Geeq™ Value Proposition – Insurance

By: Geeq

Everyone knows – or has some idea – that understanding insurance is a task and a half. If you are one of our readers who feel they have gotten the short end of the stick, either because you have spent too much time trying to understand insurance for yourself, or a family member, or a business, we certainly can relate to you as we have also.

Even worse is when you’ve needed coverage from an insurance policy and it hasn’t worked for you, or it has run out, or you weren’t able to get it in the first place. That situation has happened all too often in many peoples’ lives: as an individual, a small business owner, a traveler – you name it. Insurance policies always seem expensive and you’re never 100% sure you have the right coverage you need.

Insurance, Risk, and Uncertainty – Three Words that always appear Together

One of the issues that makes insurance policies extremely confusing and inefficient, is that it involves risk. Risk involves uncertainties, and markets do not like uncertainty. Insurance companies have to do risk pooling, which means guessing that people or businesses with lower risk are put in the same group with people with higher risk. At the end, almost everyone is unhappy, with the possible exception of insurance companies.

And then there are Problems with Information

Insurance markets also grapple with information problems (asymmetric information, to be precise). Asymmetric information is not simply private information.  All sides can and do have private information.  However, you can make private information public, in a way that everyone can understand. Asymmetric information is when one side has private information that is impossible to convey credibly through a marketplace, even if one wanted to.

The problem of asymmetric information was first written about in a very famous paper by Akerlof, The Market for Lemons (1970). Akerlof’s insight was rejected at first and then recognized as so important, he received a Nobel Prize in 2001.  Akerlof’s story is one of the best come-from-behind stories in all of academic economics.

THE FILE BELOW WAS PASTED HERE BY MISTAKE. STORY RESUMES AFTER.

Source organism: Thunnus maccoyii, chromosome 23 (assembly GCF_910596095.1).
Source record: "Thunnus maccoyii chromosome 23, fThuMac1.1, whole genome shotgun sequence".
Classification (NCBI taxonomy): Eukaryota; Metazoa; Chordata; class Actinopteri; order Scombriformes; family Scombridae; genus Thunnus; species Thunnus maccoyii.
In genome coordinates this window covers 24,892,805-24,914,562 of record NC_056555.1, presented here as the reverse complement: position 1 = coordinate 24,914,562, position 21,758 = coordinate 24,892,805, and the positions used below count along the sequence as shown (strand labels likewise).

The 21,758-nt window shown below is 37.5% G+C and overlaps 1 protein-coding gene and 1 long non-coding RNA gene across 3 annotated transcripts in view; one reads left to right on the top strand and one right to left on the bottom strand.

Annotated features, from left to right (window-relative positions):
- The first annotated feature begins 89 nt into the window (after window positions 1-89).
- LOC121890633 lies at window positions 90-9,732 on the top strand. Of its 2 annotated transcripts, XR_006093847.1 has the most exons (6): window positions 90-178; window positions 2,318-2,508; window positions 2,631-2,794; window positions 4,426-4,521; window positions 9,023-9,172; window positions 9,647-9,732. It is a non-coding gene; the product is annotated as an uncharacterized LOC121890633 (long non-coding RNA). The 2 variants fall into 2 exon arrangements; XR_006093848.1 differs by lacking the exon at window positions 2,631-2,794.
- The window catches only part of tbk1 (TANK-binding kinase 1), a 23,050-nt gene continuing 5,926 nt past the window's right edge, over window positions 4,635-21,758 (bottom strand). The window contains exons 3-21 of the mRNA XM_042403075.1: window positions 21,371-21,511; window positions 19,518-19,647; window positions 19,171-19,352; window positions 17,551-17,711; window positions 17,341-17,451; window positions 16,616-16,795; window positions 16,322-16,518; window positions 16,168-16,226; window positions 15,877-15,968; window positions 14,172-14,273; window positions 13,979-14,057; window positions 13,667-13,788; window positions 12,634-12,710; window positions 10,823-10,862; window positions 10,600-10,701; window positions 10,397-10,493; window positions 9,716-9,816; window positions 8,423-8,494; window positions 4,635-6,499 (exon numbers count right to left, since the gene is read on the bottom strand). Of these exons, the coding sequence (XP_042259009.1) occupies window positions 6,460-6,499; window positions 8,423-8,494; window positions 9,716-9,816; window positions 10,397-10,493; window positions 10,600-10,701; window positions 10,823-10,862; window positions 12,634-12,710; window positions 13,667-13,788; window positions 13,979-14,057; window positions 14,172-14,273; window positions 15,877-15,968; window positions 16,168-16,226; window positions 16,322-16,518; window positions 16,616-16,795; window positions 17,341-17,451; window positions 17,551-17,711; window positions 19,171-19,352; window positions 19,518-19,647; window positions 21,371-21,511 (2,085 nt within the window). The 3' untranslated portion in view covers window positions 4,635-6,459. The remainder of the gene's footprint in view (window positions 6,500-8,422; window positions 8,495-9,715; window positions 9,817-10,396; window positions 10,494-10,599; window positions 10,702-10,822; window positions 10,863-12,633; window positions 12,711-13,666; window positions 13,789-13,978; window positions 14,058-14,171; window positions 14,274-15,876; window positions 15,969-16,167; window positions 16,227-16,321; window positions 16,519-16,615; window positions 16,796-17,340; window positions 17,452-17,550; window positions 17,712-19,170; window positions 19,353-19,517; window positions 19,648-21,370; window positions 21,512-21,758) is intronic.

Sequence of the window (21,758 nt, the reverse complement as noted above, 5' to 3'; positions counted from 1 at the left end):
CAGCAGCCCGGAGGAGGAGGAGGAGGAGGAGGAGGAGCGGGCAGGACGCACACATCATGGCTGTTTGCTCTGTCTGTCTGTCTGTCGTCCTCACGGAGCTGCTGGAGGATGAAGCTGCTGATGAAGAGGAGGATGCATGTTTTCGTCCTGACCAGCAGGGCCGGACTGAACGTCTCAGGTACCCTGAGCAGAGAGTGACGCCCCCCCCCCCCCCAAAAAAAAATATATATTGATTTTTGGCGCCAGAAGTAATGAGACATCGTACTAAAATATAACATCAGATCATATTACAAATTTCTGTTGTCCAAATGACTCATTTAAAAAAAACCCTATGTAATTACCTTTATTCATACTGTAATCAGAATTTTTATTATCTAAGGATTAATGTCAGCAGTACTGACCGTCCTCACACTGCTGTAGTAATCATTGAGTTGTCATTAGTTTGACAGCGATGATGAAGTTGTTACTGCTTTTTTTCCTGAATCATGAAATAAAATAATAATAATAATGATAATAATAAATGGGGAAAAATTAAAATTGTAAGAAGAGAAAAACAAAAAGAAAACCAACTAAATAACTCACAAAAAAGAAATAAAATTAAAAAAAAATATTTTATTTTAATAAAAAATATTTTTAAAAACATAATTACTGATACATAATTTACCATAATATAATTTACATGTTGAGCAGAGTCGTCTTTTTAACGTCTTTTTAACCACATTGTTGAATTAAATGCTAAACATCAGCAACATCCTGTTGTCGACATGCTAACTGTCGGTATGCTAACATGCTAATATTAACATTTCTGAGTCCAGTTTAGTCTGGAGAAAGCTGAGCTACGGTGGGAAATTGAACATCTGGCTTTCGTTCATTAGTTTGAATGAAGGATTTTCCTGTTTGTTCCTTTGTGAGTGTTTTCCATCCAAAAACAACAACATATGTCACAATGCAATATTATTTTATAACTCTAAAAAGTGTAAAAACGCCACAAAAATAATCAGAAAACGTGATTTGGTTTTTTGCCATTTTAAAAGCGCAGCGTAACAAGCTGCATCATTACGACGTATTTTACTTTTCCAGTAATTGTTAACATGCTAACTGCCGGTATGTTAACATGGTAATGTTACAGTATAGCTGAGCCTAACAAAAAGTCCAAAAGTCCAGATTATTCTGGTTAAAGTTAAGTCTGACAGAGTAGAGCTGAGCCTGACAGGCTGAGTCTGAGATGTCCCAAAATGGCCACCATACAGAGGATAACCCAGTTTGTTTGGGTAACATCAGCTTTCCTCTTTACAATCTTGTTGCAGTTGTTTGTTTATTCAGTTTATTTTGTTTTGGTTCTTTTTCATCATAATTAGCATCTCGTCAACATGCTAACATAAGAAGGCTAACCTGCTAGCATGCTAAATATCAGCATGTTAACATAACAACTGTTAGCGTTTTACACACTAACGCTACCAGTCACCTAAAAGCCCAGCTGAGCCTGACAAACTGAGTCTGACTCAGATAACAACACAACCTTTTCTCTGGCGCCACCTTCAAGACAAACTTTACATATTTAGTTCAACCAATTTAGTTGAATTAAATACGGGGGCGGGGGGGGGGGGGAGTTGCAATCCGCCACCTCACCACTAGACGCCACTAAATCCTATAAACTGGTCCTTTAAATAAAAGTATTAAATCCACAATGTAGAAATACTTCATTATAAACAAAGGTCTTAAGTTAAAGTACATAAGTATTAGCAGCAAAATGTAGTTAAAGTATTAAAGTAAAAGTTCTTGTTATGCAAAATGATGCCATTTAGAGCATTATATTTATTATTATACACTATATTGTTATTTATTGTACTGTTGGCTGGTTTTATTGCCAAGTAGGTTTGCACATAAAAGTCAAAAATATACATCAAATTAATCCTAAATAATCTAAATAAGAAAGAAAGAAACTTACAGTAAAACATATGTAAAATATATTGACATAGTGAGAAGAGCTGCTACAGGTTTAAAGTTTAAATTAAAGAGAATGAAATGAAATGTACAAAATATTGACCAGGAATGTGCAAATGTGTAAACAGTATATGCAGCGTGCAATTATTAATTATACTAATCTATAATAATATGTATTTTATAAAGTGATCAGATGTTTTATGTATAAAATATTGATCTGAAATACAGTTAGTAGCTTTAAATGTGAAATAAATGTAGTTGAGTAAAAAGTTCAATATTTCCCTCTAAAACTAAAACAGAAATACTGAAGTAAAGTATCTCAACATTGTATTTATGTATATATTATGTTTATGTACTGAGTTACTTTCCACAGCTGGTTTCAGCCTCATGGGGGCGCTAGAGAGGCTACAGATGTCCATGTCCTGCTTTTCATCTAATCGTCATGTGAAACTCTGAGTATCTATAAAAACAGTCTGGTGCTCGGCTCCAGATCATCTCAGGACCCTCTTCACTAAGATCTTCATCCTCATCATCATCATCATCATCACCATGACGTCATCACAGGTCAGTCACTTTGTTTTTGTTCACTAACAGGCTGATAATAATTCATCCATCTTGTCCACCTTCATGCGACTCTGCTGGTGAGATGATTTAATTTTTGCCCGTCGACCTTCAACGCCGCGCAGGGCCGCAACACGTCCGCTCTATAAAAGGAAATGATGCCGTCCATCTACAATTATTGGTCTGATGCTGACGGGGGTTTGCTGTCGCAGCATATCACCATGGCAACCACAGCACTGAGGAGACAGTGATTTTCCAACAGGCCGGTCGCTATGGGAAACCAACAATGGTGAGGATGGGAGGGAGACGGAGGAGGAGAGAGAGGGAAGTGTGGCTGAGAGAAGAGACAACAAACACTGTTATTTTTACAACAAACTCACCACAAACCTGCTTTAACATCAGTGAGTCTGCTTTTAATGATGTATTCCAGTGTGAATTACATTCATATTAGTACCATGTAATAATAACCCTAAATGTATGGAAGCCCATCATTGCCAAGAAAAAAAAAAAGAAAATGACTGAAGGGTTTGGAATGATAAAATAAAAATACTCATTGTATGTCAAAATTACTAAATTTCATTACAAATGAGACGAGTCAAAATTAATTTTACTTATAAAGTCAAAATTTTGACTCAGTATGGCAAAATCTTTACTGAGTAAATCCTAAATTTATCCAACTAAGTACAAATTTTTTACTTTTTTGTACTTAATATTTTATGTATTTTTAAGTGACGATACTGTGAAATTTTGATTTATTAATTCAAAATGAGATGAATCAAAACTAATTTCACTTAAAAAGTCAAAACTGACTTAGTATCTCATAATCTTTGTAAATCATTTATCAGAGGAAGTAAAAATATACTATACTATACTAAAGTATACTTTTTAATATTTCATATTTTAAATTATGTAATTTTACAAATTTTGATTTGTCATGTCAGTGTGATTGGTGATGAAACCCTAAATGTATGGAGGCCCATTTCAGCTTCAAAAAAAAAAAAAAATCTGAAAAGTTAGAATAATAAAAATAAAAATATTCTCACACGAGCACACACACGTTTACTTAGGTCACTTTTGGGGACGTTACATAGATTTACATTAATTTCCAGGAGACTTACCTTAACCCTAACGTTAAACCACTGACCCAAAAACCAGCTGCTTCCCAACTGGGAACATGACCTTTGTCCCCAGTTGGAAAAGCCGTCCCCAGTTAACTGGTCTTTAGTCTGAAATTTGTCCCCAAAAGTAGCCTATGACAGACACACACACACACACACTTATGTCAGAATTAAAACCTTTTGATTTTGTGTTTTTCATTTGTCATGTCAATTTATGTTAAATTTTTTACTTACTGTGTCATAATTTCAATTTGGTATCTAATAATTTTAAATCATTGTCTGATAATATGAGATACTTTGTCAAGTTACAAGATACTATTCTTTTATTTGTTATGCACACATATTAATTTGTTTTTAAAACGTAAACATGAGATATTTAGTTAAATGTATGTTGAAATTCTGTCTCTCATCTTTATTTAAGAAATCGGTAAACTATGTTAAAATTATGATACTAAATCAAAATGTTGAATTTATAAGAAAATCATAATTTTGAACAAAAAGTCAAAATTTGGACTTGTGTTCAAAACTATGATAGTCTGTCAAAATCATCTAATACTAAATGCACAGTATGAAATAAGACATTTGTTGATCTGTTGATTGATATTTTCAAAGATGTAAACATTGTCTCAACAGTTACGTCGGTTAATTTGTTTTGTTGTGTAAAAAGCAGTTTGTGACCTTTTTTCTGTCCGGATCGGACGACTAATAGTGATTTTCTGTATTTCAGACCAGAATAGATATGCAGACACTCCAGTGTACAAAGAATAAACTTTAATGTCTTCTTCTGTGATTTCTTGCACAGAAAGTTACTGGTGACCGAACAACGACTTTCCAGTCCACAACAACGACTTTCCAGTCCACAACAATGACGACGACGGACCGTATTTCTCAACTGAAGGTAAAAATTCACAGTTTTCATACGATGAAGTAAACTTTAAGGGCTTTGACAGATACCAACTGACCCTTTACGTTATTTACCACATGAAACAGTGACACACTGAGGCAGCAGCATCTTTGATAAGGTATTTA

Geeq’s Blockchain makes a Fundamental Contribution

As a technology company with a uniquely decentralized and secure data service, services on Geeq make it possible to credibly rectify some asymmetric information problems – which provides previously unthinkable ways to refine grossly inefficient insurance markets.

The Geeq Advantage

As many of our readers and supporters know, Geeq is a different blockchain technology because it enables these features:

a) Individual companies, developers, or specific kinds of IoT devices can log transactions on a ledger called a blockchain so that their business records and information can be completely separated from each other (thanks to Geeq’s unique multi-chain blockchain platform);

b) The validation of each blockchain is outsourced to Geeq’s anonymous, decentralized network, which dramatically reduces the adoption and ongoing costs of blockchain-as-a-service – in particular, no business blockchain has to share overhead with another; and

c) Each blockchain’s records are protected by Geeq’s proprietary Proof of Honesty which is more secure from hacks and manipulation than any other blockchain protocol we know of (private or public), thus providing a continuously available auditable record, that is efficient enough to record large streams of data from IoT devices.

Value Proposition: Insurance Contracts based on Verifiable Information

What does that add up to, in an insurance context? Verifiability of information, by both parties involved in an insurance event, to an extent that simply was not possible before. In other words, Geeq blockchain as a service can be used to provide inexpensive, auditable records that, in certain use cases, could be considered independent of bias and therefore acceptable to all concerned.

As Geeq Chief Economist John Conley describes here, the easiest cases to imagine are those that depend on IoT data being backed up on the Geeq blockchain. If a company agrees to connect its IoT devices and has the data recorded on Geeq’s public blockchain ahead of time, both the company and the insurer might write contracts based on knowing that information will always be available to both of them. The IoT device’s blockchain record will show that an event did or did not happen. As long as the risk was correctly built into the contract, there will be no need for costly disputes, litigation, or audits – which will improve efficiency and remove the time taken up by each side blaming each other and delaying payments.

Conclusion

At Geeq, exciting things are being made possible by Geeq’s innovative blockchain technology. One of them is a way to provide verifiable records, that can help to eliminate information asymmetry, reduce uncertainty, lower costs, and improve information in insurance markets in ways that have never been possible before.

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